History & Overview
The name Bouvier des Flandres literally means cattle or cow dog of Flanders, a historical region in northern Europe along the borders of Belgium, the Netherlands and France. In the past, the Bouvier des Flandres has been as a cattle-herder and farmer’s helper for centuries.
Among his chores were guarding, droving, hauling, and churning. As a draft animal, this strong, earnest worker pulled milk and cheese carts and turned millstones. During the World War I he was used as an ambulance and messenger dog.
Nowadays, in Europe, the breed is highly appreciated as both working and guard dog and as a very suitable family dog. Traditionally, this breed has had both its ears cropped, and its tail docked, but this custom is rapidly losing ground.
An ideal Bouvier owner is a strong leader with time to train, exercise and groom. Prospective Bouvier owners should know that this is not the tidiest breed in the world: He brings mud and dirt in the house, and his beard retains food and collects water. His body odor can be unpleasant, and he is said to be one of the more flatulent breeds.
The Bouvier des Flandres has strong guardian instincts and is naturally territorial. He needs early obedience training and socialization. The Bouvier likes to dominate, but he responds well to a strong leader. He is intelligent and lively but also can be calm and sensible. The Bouvier is gentle with family and children. Because of his size and energy, a large enclosed area in which he can run freely is advisable.
At A Glance:
Flandres Cattle Dog, Belgian Cattle Dog
Country of Origin:
Guard dog for the estate and the farm, a defense and police dog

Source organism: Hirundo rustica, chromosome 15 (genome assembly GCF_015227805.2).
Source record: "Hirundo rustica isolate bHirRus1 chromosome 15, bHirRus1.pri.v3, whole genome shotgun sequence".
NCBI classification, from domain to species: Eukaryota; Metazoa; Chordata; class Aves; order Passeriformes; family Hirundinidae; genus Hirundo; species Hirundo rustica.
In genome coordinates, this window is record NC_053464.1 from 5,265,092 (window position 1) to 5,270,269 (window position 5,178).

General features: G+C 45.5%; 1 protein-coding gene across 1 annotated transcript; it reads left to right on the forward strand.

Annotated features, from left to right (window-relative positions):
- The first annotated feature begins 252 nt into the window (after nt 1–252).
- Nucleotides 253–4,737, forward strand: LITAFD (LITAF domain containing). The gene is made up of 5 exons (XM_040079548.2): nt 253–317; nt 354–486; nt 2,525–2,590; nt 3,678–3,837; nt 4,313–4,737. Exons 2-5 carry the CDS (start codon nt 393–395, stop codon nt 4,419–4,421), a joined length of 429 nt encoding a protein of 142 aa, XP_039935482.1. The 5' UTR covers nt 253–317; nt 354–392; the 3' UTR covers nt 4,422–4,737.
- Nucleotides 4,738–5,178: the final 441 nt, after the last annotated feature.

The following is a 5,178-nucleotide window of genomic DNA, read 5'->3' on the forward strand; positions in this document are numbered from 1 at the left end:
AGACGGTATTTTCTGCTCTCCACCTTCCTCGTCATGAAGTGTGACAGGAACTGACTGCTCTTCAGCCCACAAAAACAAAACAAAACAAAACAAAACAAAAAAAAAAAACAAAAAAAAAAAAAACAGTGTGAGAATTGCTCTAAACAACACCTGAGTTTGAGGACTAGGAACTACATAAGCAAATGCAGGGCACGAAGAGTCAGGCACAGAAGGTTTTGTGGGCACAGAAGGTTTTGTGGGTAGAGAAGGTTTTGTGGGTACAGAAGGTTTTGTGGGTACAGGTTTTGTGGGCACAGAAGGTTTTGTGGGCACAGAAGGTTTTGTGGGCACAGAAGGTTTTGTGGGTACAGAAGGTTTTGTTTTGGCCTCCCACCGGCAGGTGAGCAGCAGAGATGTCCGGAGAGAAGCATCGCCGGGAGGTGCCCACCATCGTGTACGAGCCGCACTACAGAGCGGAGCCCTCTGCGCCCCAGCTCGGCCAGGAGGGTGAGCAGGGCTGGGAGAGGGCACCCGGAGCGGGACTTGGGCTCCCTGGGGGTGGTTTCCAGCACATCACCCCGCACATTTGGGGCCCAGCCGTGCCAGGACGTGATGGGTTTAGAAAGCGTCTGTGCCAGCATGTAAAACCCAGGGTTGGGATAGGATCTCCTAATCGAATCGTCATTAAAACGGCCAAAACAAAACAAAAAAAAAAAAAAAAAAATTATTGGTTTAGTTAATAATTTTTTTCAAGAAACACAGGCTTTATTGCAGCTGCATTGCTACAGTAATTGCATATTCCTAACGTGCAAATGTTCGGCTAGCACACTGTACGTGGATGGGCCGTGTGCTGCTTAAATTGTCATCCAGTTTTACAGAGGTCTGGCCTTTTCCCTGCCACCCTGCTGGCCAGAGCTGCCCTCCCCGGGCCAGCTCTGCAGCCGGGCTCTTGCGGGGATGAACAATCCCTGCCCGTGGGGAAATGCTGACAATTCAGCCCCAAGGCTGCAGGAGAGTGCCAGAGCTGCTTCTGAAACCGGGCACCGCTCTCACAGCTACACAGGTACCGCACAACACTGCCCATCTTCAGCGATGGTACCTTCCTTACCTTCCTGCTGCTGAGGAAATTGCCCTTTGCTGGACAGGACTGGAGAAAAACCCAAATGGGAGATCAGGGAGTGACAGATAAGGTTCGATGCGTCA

FCI Classification: Group 1 – Sheepdogs and Cattle Dogs (except Swiss Cattle dogs ); Section 2 – Cattle dogs (except Swiss Cattle dogs); with working trail
AKC Classification: Herding Group
Large (23 – 27 inches (FCI), 23.5 – 27.5 inches (AKC) at shoulders)
Colors and Coat:
Outer coat: coarse to the touch, dry, slightly tousled but never woolly or curly; undercoat: dense, together with the topcoat it forms a waterproof covering. Gray, brindle or overlaid with black, uniform black colors; a white star on the chest is tolerated.
5 – 10
10 – 12 years
Regular trimming and brushing
Bouviers are neither shy nor aggressive, but very self-confident. His strength, endurance, steadiness and well-balanced temperament sets him apart from other sheepdogs and cattle dogs. Alert and playful, he is also laid-back, reserved and stubborn. Bouviers become deeply attached to their families.
He is usually very territorial and is more ready to fight and respond aggressively than other comparable breeds. Naturally suspicious of strangers, he is generally aggressive towards unfamiliar dogs and small animals, but gentle if raised together. Bouviers like to chase cats.
Suitability for Children:
Gentle with family children
Long daily walks for adult dogs is a must. Since they prefer being outside, they do best in the country in a home with a fenced garden where they can run and play. Can adapt to suburban and city living.
Highly intelligent, eager to learn and please, the Bouvier can be stubborn. Start obedience training early.